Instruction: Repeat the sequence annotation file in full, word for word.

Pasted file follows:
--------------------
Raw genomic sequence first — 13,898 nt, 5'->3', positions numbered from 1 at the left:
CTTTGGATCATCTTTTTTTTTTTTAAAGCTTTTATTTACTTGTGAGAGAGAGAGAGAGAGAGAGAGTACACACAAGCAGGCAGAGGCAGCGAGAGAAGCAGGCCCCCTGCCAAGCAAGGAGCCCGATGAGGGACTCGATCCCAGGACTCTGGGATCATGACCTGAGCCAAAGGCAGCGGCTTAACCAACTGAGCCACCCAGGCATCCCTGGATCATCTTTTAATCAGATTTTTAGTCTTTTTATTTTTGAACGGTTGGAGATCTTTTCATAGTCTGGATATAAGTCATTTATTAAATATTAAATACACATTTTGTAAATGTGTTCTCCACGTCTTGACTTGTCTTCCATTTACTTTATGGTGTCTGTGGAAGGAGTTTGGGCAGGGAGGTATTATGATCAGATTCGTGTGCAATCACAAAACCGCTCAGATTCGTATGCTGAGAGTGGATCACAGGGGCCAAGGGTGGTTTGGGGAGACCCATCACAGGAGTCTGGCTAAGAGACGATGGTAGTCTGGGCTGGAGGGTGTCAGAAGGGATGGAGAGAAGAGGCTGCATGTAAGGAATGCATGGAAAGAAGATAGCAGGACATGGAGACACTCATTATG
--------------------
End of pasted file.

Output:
Raw genomic sequence first — 13,898 nt, 5'->3', positions numbered from 1 at the left:
CTTTGGATCATCTTTTTTTTTTTTAAAGCTTTTATTTACTTGTGAGAGAGAGAGAGAGAGAGAGAGTACACACAAGCAGGCAGAGGCAGCGAGAGAAGCAGGCCCCCTGCCAAGCAAGGAGCCCGATGAGGGACTCGATCCCAGGACTCTGGGATCATGACCTGAGCCAAAGGCAGCGGCTTAACCAACTGAGCCACCCAGGCATCCCTGGATCATCTTTTAATCAGATTTTTAGTCTTTTTATTTTTGAACGGTTGGAGATCTTTTCATAGTCTGGATATAAGTCATTTATTAAATATTAAATACACATTTTGTAAATGTGTTCTCCACGTCTTGACTTGTCTTCCATTTACTTTATGGTGTCTGTGGAAGGAGTTTGGGCAGGGAGGTATTATGATCAGATTCGTGTGCAATCACAAAACCGCTCAGATTCGTATGCTGAGAGTGGATCACAGGGGCCAAGGGTGGTTTGGGGAGACCCATCACAGGAGTCTGGCTAAGAGACGATGGTAGTCTGGGCTGGAGGGTGTCAGAAGGGATGGAGAGAAGAGGCTGCATGTAAGGAATGCATGGAAAGAAGATAGCAGGACATGGAGACACTCATTATG